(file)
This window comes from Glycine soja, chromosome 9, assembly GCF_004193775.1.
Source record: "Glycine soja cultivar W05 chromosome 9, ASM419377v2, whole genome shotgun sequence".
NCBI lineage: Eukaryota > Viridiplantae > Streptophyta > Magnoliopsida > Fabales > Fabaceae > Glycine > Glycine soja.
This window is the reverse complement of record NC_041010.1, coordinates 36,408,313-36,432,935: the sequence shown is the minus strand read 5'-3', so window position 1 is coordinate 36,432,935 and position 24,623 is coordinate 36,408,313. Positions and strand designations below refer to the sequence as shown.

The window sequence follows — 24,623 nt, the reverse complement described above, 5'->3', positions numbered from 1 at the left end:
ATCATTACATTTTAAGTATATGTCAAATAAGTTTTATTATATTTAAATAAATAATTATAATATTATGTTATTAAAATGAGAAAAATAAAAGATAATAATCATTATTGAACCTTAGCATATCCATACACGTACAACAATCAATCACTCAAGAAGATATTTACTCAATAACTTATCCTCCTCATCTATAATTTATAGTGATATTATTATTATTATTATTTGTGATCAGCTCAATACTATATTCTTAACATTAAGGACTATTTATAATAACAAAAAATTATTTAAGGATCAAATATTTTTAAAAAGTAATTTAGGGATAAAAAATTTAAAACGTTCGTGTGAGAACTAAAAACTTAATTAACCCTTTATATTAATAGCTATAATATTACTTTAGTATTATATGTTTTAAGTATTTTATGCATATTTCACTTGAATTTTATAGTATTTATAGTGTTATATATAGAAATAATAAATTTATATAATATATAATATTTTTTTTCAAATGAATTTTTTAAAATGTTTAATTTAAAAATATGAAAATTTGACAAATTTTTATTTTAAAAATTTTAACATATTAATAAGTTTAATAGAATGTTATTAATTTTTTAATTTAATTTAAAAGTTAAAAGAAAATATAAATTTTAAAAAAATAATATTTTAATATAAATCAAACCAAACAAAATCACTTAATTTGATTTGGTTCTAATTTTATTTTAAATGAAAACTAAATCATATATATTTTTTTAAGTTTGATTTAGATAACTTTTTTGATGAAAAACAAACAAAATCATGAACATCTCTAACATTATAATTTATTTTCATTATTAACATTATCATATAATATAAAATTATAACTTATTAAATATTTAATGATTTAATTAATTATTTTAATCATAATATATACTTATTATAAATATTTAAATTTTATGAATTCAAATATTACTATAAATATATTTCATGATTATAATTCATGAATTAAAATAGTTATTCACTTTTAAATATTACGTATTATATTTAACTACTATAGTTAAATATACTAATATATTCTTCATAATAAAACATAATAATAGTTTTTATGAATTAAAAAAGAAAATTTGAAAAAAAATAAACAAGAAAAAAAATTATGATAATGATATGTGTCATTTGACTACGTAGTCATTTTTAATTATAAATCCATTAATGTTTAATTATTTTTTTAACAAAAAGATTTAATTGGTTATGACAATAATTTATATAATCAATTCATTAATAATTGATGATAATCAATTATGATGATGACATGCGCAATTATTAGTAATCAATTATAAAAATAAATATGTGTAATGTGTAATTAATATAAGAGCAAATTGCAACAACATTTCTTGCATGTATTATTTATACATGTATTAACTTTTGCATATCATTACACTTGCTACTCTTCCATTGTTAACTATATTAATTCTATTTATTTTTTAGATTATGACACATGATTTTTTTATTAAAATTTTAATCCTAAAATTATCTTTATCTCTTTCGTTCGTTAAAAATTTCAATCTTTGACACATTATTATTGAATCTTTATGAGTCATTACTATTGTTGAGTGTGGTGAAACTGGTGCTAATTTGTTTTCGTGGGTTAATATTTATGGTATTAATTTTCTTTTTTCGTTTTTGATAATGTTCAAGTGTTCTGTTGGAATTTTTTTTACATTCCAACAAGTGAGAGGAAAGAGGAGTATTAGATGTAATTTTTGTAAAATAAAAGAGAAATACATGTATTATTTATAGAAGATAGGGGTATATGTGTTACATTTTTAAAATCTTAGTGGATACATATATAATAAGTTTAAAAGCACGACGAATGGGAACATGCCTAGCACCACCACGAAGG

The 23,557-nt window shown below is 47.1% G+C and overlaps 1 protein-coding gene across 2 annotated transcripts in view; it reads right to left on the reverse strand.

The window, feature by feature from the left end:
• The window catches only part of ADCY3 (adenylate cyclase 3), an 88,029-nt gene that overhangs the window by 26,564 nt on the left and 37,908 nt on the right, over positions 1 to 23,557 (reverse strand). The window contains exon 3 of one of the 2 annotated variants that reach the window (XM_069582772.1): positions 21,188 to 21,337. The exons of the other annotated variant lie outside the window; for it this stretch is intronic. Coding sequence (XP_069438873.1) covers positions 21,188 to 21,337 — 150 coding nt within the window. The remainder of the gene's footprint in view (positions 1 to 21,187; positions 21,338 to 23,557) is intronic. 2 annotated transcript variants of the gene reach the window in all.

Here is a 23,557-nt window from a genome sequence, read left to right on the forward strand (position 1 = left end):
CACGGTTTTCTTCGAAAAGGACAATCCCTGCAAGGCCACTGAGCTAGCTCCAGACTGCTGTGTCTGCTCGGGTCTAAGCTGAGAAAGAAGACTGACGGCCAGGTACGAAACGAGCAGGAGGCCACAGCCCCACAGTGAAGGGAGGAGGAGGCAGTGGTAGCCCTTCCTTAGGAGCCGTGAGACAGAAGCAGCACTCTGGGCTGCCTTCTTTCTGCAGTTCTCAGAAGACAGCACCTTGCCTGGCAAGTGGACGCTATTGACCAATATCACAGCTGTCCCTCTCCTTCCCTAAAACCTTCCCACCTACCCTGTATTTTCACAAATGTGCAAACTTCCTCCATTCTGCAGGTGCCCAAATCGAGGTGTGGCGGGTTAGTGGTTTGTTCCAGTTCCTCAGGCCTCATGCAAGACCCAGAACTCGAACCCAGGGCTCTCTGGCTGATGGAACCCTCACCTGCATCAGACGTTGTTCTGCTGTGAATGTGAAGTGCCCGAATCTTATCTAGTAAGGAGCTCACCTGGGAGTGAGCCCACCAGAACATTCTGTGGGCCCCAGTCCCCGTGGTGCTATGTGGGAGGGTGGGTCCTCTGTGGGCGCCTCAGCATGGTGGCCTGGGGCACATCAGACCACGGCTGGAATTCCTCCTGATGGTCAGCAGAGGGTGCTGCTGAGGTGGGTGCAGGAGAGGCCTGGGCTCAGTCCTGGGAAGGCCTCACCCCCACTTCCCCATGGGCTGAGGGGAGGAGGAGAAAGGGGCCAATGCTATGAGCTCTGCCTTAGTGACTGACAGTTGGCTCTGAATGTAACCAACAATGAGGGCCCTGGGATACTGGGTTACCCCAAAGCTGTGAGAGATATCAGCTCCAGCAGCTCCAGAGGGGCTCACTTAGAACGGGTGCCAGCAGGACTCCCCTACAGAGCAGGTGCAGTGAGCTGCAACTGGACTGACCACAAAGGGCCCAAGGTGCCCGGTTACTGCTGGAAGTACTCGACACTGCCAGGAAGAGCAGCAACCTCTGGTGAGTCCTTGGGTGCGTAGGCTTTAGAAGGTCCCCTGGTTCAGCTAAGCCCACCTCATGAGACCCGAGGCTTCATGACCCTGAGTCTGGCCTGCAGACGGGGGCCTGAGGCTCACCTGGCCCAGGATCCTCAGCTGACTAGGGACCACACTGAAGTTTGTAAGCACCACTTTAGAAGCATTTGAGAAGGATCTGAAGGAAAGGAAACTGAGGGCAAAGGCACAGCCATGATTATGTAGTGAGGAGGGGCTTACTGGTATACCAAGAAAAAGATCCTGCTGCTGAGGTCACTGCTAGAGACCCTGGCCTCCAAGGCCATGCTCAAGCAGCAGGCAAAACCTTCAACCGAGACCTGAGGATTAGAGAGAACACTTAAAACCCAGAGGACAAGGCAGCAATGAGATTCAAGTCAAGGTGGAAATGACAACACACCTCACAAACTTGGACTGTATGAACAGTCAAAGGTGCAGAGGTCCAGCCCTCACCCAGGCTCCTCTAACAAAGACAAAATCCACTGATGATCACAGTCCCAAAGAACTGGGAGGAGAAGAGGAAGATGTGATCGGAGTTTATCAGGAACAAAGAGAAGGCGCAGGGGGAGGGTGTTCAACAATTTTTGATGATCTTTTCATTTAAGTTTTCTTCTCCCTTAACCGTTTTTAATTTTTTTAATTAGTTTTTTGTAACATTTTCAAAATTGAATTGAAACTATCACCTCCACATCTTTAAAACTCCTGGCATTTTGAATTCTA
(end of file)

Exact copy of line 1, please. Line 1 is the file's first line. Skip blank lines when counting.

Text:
This window comes from Glycine soja, chromosome 9, assembly GCF_004193775.1.